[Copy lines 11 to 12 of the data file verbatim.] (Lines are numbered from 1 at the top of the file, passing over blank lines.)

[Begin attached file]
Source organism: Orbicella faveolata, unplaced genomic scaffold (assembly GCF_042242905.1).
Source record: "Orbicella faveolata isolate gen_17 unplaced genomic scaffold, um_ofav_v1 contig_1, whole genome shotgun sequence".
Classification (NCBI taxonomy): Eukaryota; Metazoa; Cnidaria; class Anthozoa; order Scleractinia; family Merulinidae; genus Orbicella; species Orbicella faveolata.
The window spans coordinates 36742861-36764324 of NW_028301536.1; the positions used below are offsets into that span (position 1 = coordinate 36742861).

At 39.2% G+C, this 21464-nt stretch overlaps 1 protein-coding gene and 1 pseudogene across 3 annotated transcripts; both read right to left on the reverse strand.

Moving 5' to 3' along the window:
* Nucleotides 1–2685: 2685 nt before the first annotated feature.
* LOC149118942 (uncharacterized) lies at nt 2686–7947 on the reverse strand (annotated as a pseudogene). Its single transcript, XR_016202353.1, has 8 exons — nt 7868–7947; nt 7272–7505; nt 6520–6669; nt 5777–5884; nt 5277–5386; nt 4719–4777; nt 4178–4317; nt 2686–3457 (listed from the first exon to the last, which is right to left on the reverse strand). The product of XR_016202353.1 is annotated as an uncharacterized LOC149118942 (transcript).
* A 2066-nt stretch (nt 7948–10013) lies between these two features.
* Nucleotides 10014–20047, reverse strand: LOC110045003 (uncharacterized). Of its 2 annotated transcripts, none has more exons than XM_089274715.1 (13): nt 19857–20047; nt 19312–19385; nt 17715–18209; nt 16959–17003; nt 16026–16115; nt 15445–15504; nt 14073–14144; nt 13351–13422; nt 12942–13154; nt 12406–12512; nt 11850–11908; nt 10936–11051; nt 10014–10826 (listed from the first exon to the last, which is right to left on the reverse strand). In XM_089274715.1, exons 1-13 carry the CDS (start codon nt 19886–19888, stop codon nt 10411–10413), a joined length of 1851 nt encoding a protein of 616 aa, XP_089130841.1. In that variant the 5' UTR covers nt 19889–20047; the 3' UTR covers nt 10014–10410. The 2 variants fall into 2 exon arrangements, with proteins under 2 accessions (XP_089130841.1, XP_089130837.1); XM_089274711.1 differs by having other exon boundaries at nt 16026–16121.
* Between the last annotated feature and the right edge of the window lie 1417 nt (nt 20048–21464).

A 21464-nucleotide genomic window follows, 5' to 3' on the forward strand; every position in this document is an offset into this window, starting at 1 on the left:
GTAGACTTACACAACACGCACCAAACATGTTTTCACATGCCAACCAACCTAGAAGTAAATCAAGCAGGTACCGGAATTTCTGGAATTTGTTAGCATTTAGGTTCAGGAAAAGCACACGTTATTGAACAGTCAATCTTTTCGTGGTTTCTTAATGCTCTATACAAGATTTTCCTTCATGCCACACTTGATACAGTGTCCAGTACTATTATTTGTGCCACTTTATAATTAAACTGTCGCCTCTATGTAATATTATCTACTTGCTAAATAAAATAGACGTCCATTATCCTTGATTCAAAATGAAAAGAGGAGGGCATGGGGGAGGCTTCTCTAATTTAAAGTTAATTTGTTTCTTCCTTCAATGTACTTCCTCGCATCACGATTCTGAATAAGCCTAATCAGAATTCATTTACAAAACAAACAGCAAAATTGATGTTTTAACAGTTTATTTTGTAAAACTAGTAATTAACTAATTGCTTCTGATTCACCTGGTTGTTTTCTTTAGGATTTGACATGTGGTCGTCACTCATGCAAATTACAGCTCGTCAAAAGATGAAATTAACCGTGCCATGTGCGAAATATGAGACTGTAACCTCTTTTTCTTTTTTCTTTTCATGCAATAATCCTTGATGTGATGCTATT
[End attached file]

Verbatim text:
* Between the last annotated feature and the right edge of the window lie 1417 nt (nt 20048–21464).

A 21464-nucleotide genomic window follows, 5' to 3' on the forward strand; every position in this document is an offset into this window, starting at 1 on the left: